Mike and Dave Need Wedding Dates
Directed by Jake Szymanski
Opens July 8
Even projects he’s not connected to come bearing the Judd Apatow touch these days, with studio comedies having adopted his style wholesale: shock gags of violence or nudity; cameos by familiar funny faces, there for their persona rather than as developed characters; pop culture references, again, as references rather than anything illustrative; monologues to give the broadest character complexity; and of course, a heavy bias towards improv. In Mike and Dave Need Wedding Dates, characters line up for “your face looks like X” one-liners, a sign director Jake Szymanski couldn’t settle on his favorite (there are more options in the bloopers).
It’s a moment-by-moment form of comedy, where making a gag at a particular instant is more important than overall story consistency. Here, wild girls Aubrey Plaza and Anna Kendrick sneak their way onto the title characters’ (Adam DeVine and Zac Efron) gone-viral offer for a free trip to their sister’s wedding in Hawaii (Having dates to temper their antics is a prerequisite of attending, the latest 10 Things I Hate About You-esque example of plot contrivances arising from arbitrary parental rules), but the film plays it fast and loose with how dedicated the girls are to their nice-girl charade, how responsible the guys are supposed to be, and even with how controlling the bride is. What do Mike and Dave care if their sister tosses the itinerary out the window? If they sought dates with sex in mind, shouldn’t they be excited and not betrayed to learn they’re there with horny party stoners and not prim puritans? Having the tensions flip from scene to scene means little of the character-based humor lands.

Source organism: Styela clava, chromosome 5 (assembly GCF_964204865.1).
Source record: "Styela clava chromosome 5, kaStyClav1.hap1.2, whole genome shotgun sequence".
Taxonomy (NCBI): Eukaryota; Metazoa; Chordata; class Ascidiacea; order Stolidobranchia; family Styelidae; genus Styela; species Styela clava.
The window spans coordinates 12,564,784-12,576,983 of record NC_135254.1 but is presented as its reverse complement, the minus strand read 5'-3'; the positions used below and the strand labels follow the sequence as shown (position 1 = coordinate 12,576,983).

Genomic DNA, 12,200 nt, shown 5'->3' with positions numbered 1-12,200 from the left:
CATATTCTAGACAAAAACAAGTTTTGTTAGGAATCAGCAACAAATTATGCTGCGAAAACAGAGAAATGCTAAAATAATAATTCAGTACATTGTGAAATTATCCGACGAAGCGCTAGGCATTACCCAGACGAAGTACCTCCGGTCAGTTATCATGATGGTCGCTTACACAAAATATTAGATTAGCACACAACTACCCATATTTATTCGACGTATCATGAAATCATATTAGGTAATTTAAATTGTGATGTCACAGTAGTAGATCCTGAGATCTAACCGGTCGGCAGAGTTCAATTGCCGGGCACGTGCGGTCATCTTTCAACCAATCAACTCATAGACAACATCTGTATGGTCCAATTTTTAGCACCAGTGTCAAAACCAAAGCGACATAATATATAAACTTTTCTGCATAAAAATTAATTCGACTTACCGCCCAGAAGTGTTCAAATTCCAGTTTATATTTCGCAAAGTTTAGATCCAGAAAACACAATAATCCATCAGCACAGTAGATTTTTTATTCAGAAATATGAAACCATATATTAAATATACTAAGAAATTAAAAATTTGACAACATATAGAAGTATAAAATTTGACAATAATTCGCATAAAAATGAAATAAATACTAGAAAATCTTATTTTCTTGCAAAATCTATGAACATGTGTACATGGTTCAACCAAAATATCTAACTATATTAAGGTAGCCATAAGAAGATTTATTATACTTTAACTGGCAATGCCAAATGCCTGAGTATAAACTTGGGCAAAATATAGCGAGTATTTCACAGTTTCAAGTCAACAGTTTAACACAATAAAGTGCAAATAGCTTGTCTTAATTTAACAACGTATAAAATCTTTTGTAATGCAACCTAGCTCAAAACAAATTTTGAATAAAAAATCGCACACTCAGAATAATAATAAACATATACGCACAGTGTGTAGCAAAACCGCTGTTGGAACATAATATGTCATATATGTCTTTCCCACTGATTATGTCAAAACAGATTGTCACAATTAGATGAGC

That’s especially true for Plaza, who has yet to feel comfortable in a role outside her discomforting April Ludgate, and DeVine, who confuses volume for humor. Efron and Kendrick fare better, he with a more appealing and consistent character, her with a backstory that justifies her mood swings, but their burgeoning affection is too muddled under all the mania.
This summer previously saw Efron in Neighbors 2, another Apatow-ian comedy that was surprisingly progressive on gender issues. Mike and Dave arguably pushes this further with its unapologetically sexual and boisterous women, but at a certain point it isn’t enough to merely do extreme humor—it has to actually be funny.